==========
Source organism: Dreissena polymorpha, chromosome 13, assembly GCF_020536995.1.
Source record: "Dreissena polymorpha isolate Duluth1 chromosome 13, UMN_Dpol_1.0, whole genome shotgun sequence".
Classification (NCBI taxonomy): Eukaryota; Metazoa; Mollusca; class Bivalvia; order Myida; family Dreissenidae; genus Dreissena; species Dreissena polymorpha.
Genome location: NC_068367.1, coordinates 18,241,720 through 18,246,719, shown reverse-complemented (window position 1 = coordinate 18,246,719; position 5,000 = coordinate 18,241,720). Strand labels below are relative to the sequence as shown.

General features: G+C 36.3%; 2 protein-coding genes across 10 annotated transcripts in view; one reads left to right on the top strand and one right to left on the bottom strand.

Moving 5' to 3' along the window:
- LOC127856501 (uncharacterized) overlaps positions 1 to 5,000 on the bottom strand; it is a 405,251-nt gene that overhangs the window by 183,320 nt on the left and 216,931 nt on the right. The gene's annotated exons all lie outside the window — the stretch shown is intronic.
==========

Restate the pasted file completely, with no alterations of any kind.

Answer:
Source organism: Dreissena polymorpha, chromosome 13, assembly GCF_020536995.1.
Source record: "Dreissena polymorpha isolate Duluth1 chromosome 13, UMN_Dpol_1.0, whole genome shotgun sequence".
Classification (NCBI taxonomy): Eukaryota; Metazoa; Mollusca; class Bivalvia; order Myida; family Dreissenidae; genus Dreissena; species Dreissena polymorpha.
Genome location: NC_068367.1, coordinates 18,241,720 through 18,246,719, shown reverse-complemented (window position 1 = coordinate 18,246,719; position 5,000 = coordinate 18,241,720). Strand labels below are relative to the sequence as shown.

General features: G+C 36.3%; 2 protein-coding genes across 10 annotated transcripts in view; one reads left to right on the top strand and one right to left on the bottom strand.

Moving 5' to 3' along the window:
- LOC127856501 (uncharacterized) overlaps positions 1 to 5,000 on the bottom strand; it is a 405,251-nt gene that overhangs the window by 183,320 nt on the left and 216,931 nt on the right. The gene's annotated exons all lie outside the window — the stretch shown is intronic.